US affirms IRGC in its entirety is a terrorist organization

Press Briefing by State Department Spokesman Ned Price. April 7, 2021. (Photo: United States Department of State Website)
Press Briefing by State Department Spokesman Ned Price. April 7, 2021. (Photo: United States Department of State Website)

WASHINGTON DC (Kurdistan 24) – Asked to clarify the US position on Iran's Islamic Revolutionary Guard Corps (IRGC), State Department Spokesperson Ned Price explained that the Biden administration views the IRGC in its entirety, not just its Qods Force (IRGC-QF), as a Foreign Terrorist Organization (FTO). 

The IRGC's status has emerged as the biggest obstacle to renewing the 2015 Iranian nuclear deal, which was concluded under the Barack Obama administration and abrogated by Obama's successor, Donald Trump.

Trump also added the IRGC to Washington's FTO list, and Tehran is now demanding that it be removed from that list as a condition for concluding a new version of the JCPOA (the Iran nuclear deal).

'FTO Designation Covers Both' IRGC and IRGC-QF

But it seems that the Biden administration is not prepared to accommodate the Iranian demand.

"My understanding is that the FTO designation covers" both the IRGC and the Qods Force, Price said in a press briefing on Wednesday. He had been asked directly, "Does the State Department differentiate between the IRGC and the Qods Force?" 

The question arose following remarks by Gen. Milley, Chairman of the Joint Chiefs of Staff, in a Senate Armed Services Committee hearing last Thursday. In that hearing, on the Defense Department budget, Milley was asked if he considered the IRGC to be a terrorist organization. He replied, "In my personal opinion, I believe the IRGC-Qods Force to be a terrorist organization, and I do not support them being delisted from the foreign terrorist organization [list]."

Such is the mistrust surrounding what seems to be an unrelenting push by the Biden administration, along with its European partners, to restore the JCPOA that some analysts interpreted Milley's remarks to indicate that the US would differentiate between the IRGC and the IRGC-QF to satisfy Iran's demand for taking the IRGC off the FTO list.

However, Price's comments seemed to suggest that this interpretation was wrong.

This issue arose last week following Milley's remarks. Deputy State Department Spokesperson Jalina Porter was asked about them on Friday. She replied, "The President shares the chairman's view that IRGC Qods Forces are terrorists, and beyond that we aren't going to comment on any of the topics in the nuclear talks."

Read More: Uncertainty grows over JCPOA revival as US refuses to delist IRGC, even as compromise may yet be found

The usually well-informed Washington Post columnist, David Ignatius, wrote later on Friday in support of what Porter had said.

"A senior administration official told me that President Biden doesn't intend to concede on the terrorist designation, even though this may be a deal-breaker," Ignatius stated. However, he did add, "European countries have urged the United States to find a compromise formula that will save the deal, whose basic provisions have been negotiated in Vienna over the past year."

So far, there has been no mention, at least publicly, of any compromise formula. Rather in two successive weeks, it has been repeatedly said that the IRGC is a terrorist organization.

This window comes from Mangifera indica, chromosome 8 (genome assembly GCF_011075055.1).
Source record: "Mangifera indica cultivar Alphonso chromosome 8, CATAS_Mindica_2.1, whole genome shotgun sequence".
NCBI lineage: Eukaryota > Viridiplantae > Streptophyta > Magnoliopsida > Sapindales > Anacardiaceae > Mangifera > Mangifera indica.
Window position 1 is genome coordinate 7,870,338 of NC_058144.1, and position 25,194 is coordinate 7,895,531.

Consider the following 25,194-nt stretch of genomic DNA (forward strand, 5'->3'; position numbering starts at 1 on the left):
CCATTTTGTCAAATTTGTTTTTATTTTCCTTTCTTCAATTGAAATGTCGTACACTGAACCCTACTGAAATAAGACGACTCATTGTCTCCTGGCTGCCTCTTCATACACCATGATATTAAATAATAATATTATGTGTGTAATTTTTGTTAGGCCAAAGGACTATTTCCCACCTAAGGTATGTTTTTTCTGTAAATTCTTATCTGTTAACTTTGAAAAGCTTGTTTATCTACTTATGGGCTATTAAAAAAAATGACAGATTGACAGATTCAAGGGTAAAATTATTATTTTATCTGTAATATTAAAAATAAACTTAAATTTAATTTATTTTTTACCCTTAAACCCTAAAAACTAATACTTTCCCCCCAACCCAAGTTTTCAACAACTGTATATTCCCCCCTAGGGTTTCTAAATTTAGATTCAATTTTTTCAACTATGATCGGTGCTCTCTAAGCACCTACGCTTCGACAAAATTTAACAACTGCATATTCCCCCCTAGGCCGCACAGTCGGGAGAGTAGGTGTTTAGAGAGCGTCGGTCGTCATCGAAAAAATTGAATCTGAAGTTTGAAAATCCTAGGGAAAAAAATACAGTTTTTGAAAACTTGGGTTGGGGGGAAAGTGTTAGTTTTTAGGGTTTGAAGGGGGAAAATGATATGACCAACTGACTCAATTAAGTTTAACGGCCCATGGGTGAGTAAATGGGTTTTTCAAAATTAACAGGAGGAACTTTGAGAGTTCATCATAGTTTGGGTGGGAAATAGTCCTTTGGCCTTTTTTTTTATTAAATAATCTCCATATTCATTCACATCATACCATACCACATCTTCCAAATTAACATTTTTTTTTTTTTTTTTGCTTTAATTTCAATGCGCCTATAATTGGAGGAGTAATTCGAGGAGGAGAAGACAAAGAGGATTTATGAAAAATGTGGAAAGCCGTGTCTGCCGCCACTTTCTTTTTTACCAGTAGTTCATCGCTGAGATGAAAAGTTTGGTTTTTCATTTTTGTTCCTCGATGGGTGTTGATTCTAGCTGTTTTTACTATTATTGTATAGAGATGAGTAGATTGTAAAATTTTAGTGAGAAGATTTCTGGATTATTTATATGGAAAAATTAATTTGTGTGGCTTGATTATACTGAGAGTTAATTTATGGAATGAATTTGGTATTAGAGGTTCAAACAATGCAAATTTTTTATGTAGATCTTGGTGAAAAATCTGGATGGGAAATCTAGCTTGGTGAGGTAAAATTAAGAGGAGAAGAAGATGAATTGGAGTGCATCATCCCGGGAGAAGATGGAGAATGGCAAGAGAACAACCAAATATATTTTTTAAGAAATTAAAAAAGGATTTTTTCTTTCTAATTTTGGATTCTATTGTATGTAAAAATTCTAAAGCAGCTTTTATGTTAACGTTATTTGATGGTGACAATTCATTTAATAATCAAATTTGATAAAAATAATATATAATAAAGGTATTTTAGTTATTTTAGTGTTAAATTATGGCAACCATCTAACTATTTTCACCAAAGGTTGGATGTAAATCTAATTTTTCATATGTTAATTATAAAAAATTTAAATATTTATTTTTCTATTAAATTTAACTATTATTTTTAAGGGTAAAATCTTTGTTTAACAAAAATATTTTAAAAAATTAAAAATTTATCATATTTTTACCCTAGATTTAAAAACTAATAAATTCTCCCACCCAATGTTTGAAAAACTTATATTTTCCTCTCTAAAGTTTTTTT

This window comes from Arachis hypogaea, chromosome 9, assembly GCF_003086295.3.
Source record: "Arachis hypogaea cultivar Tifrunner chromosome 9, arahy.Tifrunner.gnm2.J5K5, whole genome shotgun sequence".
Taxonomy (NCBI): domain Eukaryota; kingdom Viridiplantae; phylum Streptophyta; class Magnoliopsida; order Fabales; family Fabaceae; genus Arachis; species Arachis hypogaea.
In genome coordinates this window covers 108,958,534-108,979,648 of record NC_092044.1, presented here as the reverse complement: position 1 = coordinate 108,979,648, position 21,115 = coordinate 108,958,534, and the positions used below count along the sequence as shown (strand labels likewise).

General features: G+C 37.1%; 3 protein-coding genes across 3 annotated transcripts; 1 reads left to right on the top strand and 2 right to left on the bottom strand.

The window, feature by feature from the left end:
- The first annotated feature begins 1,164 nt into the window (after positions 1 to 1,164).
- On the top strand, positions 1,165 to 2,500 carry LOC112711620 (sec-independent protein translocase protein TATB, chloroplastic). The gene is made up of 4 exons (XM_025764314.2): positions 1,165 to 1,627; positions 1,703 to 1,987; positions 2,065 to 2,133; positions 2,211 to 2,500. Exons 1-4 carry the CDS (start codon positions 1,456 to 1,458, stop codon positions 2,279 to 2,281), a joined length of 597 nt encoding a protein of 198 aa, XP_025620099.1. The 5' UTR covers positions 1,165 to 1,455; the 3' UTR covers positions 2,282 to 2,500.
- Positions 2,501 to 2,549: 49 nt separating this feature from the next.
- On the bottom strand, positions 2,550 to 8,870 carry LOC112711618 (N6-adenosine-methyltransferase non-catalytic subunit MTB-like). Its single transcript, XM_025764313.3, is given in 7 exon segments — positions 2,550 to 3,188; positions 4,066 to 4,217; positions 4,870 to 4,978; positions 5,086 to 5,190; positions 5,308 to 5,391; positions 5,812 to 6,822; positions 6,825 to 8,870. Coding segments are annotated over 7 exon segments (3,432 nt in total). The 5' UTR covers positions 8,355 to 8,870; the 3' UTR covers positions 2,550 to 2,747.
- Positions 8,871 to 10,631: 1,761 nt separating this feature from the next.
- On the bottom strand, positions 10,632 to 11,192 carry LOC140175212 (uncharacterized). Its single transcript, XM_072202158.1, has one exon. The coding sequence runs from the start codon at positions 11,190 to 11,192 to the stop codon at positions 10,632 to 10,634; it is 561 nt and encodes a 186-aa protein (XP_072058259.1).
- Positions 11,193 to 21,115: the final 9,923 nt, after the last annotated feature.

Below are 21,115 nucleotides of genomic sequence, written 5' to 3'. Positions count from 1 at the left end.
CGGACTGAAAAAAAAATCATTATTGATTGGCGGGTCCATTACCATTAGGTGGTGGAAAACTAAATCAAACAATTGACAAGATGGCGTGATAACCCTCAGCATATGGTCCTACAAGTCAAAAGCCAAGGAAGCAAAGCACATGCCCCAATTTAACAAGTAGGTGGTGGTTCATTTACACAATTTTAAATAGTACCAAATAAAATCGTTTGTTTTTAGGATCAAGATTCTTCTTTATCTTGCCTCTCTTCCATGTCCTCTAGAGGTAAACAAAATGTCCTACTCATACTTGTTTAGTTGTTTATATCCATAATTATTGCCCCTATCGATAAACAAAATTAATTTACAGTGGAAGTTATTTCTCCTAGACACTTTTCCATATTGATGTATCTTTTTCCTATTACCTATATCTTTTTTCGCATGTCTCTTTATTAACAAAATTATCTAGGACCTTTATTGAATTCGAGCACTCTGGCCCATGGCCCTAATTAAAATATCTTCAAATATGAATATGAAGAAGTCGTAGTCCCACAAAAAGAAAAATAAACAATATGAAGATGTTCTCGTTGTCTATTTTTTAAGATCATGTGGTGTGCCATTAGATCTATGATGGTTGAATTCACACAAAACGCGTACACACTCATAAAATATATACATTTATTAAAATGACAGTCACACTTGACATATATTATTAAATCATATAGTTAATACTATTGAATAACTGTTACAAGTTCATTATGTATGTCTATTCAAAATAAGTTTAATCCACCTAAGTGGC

Blinken Highlights Iranian Terrorist Plot in New York

On Tuesday, the State Department released its annual human rights report. Secretary of State Antony Blinken provided opening remarks introducing that report. Prominent in his comments was a critique of Iran on a crucial issue.

"Governments are growing more brazen in reaching across borders to threaten and attack critics," Blinken stated.

"To give just a few examples, over the last year alone, Iranian intelligence agents plotted to kidnap an Iranian American journalist from her home in Brooklyn," he continued, "while the Assad regime threatened Syrians who were cooperating with efforts in Germany's courts to prosecute former officials for atrocities" and "the Lukashenko regime in Belarus forcibly diverted an international commercial flight to arrest an independent journalist."

Blinken thus put Iran, and its close ally, Syria, in the same category as Belarus, Russia's closest ally in Europe.

Iranian Extraterritorial Aggression

The State Department's Human Rights report provides more detail on Blinken's charge. As it explains, a New York court indicted four Iranian intelligence officials "for conspiracies related to kidnapping, sanctions violations, bank and wire fraud, and money laundering." Those activities grew out of a plot that dates back to at least June 2020 to kidnap Masih Alinejad, an Iranian-American journalist who works for the VOA's Persian service. 

The report also describes Iran's kidnapping of the German-Iranian journalist Jamshid Sharmahd in Dubai. And in 2019, a France-based Iranian activist, Ruhollah Zam, was kidnapped in Iraq and then taken to Iran, where he was executed in 2020.

The report also details Iran's "conflict-related abuses." They include recruiting fighters, mainly through the IRGC, to support the Syrian regime. Those recruited include "Iraqi, Afghan and Pakistani Shia fighters, as well as Syrians." 

In Iraq, the report explains, Tehran "supported pro-Iran militias," including the "terrorist organization Kata'ib Hizballah," which has been involved in "summary executions, forces disappearances, and other human rights abuses in Iraq."